What it says on the tin.
If you've not seen review starlight, I don't know how to explain it to you. Go watch it. There's gay longing. There's a fun coming of age story. The show actually actually has some fairly in depth about art and the pursuit of perfection. There's musical numbers that are also sword-fights and also sometimes love scenes. One character is called banana and she's [spoiler redacted]. At one point a character stares directly into the camera to ask why you're watching this. There is a giraffe.
Look, it's really really good but also incredibly strange.
(this is based on my understanding from the anime and the film: if the stage shows or game contradict this pls don't be angry with me)
Seriously, watch this show.
So, a game.
I'm also going to assume we all know how PBTA games work. I'm not gonna fuck with that too much. You don't need a GM for this: you're a GM while doing GM things.
Three stats, rated between -1 and +3. They are:
Drive. The ruthless urge to excel at all costs.
Heart. The ability, and desire, to relate to others.
Glimmer. Artistic vision, the spark of inspiration.
When you make your PC, give them a stat each at -1, 0, and +1.
When a move is triggered, roll 2d6 and add the relevant stat. 6- is a miss, 7-9 a hit, 10+ an exquisite hit.
When you try to hurt somebody - physically, emotionally or materially - use this move.
Roll with Drive.
Miss: It backfires, making you vulnerable. Take a condition based on how it went wrong.
Hit: You hurt her, at a cost. Give her a Condition, and she gives you one.
Exquisite: You effortlessly lash out. Give her a Condition, and get a Connection to her.
When you try to get somebody to do what you want, use this move.
Roll with Drive.
Miss: It's obvious what you're up to. She gives you a Condition.
Hit: You're tempting. Give her a choice: do what you want and gain 1 Experience, or resist and let you give her a Condition.
Exquisite: You're incredibly persuasive. Give her a choice; do what you want and gain 1 Experience, or resist and let you give her a condition.
When you try to make somebody feel better, use this move.
Roll with Heart.
Miss: Things are just awkward. Each of you loses a Connection on the other.
Hit: There's some solace to be found. She chooses: one of you cures a Condition, and the other gets a Connection to her.
Exquisite: You both come out feeling better. Both of you can cure a Condition, and get a Connection with to other.
When you probe somebody to work out what's up with her, use this move.
Roll with Heart.
Miss: Your interest is too forward. She gets a Connection on you.
Hit: You get a read on her. Ask her a question about what she's thinking or feeling, and she answers it. If her answer was completely honest, she tells you and gains 1 Experience.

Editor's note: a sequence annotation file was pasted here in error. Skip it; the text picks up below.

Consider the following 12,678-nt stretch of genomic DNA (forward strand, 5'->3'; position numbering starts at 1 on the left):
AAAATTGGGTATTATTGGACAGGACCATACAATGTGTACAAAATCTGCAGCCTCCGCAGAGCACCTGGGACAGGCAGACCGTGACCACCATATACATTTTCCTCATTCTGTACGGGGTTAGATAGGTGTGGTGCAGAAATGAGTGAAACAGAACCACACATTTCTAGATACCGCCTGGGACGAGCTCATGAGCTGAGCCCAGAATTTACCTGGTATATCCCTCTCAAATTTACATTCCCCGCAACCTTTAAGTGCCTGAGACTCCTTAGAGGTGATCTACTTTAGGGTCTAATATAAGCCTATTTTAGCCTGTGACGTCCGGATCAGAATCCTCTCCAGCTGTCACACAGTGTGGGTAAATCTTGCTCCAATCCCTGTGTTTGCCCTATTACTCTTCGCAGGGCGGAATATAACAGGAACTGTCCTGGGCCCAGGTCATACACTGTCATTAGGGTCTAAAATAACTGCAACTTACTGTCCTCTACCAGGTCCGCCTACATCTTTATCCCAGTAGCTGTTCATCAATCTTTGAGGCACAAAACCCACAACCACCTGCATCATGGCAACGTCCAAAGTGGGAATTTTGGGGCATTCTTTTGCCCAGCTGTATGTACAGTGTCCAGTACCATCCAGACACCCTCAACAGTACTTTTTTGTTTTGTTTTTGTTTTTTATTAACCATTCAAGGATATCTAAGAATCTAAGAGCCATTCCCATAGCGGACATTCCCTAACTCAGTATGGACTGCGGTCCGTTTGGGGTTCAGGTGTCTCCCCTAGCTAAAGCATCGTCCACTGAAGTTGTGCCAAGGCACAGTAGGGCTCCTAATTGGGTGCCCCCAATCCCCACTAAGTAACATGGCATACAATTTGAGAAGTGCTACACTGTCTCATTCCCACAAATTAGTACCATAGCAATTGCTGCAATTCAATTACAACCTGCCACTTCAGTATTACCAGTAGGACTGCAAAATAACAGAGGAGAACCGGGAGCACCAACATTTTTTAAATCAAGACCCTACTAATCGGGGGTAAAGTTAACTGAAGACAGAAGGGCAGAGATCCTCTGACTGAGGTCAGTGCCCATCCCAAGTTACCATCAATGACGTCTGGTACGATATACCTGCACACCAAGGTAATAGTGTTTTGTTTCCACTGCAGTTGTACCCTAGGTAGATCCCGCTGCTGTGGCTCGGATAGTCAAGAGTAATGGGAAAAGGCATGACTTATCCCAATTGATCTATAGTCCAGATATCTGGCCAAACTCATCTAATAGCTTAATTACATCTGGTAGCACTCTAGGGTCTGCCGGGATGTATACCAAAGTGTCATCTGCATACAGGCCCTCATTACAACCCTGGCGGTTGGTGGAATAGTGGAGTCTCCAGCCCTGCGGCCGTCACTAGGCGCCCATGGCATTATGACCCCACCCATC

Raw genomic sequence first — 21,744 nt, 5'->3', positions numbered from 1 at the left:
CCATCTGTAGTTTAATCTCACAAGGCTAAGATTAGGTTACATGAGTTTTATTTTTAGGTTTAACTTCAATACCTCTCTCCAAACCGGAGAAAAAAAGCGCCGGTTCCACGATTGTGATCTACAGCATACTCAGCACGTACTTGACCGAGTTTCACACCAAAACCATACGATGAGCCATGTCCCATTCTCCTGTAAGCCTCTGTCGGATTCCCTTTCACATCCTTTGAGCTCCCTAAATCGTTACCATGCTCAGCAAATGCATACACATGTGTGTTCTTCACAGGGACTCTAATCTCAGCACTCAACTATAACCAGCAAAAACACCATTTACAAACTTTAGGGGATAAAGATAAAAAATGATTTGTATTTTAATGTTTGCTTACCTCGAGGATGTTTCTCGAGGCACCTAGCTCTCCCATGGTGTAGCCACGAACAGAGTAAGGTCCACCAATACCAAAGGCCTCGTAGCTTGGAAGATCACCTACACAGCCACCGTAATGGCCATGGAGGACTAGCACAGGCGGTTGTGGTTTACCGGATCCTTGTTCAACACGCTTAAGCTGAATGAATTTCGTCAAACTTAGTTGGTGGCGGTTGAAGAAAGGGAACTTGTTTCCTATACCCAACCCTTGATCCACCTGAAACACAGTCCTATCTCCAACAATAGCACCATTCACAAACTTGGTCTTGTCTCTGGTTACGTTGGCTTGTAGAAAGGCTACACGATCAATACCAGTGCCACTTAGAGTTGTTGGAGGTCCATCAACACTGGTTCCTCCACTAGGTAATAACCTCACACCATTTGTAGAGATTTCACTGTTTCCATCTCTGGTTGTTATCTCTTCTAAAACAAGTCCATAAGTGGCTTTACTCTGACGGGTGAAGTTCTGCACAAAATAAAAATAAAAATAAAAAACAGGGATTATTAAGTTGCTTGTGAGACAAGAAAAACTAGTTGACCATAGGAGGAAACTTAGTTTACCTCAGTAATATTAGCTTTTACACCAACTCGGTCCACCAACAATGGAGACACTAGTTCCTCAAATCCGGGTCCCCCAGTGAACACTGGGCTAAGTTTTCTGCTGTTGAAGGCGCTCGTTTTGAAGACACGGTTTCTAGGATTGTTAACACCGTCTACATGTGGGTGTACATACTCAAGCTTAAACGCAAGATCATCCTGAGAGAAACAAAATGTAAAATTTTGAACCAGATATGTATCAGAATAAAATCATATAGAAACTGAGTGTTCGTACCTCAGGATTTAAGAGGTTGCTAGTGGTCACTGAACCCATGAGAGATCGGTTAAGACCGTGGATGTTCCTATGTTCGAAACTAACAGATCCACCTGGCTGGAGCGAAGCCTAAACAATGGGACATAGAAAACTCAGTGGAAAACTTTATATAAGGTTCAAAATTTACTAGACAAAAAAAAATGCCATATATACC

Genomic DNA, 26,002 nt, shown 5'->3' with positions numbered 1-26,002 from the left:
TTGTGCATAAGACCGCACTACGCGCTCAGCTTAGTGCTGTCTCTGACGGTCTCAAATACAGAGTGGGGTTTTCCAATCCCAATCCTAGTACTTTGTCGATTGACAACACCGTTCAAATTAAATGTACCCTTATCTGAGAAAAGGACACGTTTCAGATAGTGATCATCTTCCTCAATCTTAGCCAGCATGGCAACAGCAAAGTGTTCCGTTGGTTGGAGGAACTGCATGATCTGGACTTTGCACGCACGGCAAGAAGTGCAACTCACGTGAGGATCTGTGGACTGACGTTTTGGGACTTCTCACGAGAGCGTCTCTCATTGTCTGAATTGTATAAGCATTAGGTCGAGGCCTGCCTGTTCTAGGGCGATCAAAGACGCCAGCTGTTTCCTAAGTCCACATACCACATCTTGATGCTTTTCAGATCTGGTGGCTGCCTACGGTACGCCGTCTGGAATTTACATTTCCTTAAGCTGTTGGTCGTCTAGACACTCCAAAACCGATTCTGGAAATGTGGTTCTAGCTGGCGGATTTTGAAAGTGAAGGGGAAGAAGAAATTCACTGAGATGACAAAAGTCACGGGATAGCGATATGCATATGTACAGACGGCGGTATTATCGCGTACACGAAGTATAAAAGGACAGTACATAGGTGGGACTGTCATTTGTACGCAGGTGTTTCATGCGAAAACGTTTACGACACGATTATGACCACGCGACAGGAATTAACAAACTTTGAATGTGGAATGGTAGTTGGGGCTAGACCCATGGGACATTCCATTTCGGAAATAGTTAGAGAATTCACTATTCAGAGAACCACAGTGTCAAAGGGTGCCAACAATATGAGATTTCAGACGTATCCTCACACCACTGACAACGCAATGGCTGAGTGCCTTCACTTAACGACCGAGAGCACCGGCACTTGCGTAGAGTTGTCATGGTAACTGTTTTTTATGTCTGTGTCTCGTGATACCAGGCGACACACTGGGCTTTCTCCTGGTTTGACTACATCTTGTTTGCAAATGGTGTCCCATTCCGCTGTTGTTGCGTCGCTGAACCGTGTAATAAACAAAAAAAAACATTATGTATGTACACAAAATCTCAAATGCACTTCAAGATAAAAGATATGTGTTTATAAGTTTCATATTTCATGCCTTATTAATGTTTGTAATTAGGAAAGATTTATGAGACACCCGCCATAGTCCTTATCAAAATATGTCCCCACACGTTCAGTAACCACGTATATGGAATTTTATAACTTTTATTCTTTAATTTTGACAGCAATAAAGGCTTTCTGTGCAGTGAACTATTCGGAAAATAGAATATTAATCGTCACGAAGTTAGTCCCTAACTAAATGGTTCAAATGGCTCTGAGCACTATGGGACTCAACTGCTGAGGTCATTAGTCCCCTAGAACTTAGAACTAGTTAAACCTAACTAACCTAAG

Exquisite: You can intuit the truth. Ask her a question about what she's thinking or feeling, and she answers it. If her answer was completely honest, she tells you and gains 2 Experience. Otherwise, she gives herself a Condition.
When somebody is motivated or empowered by you, use this move.
A character can only benefit from being inspired by you once. If you inspire a new ambition in her, she can either keep her current ambition or over-ride it with a new one. A character can, however, be inspired by multiple other people at once.
Roll with Glimmer.
Miss: She's lead astray. You both take a Condition.
Hit: She finds a way to do better. She names an ambition, and until that ambition is completed, she can spend Connections to you to get +1 to rolls towards it. When the Ambition is achieved, she gains an Experience.
Exquisite: She find the makings of greatness. She names an ambition, and until that ambition is completed, she can spend Connections to you to get +1 to rolls towards it. When the Ambition is achieved, she gains an Experience. Further, create a new Truth about that Ambition, replacing any previous ones about it.
When you share a close, intimate moment alone with somebody, both of you use this move one after the other - the character who initiated the moment rolls first.
Roll with Glimmer.
Miss: Something's just... off for you. She picks one of you to lose a Connection to the other.
Hit: You grow closer to her. Pick one or both: either you offer her something you think she wants, or you both get a Connection to the other.
Exquisite: You share something special with her. Pick one or both: either you offer her something you think she wants, or you create a new Truth about only the two of you, replacing any previous ones about the pair of you.
Conditions are your current status, emotionally, socially and physically. If you get a Condition from a move or a Revue, it lasts until a move cures it, or you finish a Revue.
For each Condition you have, you take -1 when rolling for moves where that Condition gets in the way.
For each Condition you have, other people get +1 when rolling for moves where they can use that Condition against you.
A condition applies both literally and as a metaphor. EG, if you're "Looked Down On", that might mean you have a social disadvantage for being at the back of the class. But it could also mean your rival has the physical high ground over you in a duel.
Example Conditions include (but aren't limited to): Tired, Heartbroken, Retreating, Bruised, Confused, Lonely, Disarmed, Stumbling, Blinded, Unpopular, Aloof, Looked Down On, Cold.
You start play with one Condition; pick what.
Connections are a pool of points representing how much you mean to other characters. You track Connections to each other character seperately. EG, you might have 3 Connections to Claudine, 1 to Hikari, and none to anybody else.
After seeing the results of a dice roll, you can spend a Connection to somebody to give them +1 or -1 to a roll, or give +1 or -1 to a roll involving them. When you do, say how your influence helps or hinders.
When the game starts, pick two other characters you have some sort of relationship with. Give one of them a Connection to you, and get a Connection to the other.
Experience tracks how much you're learning and growing. Keep a tally of how much you have. Whenever you have time to reflect, you can spend five accumulated XP to learn something. Pick one of the following; you get +1 to an attribute (up to a maximum of +3), or you learn a new Trick.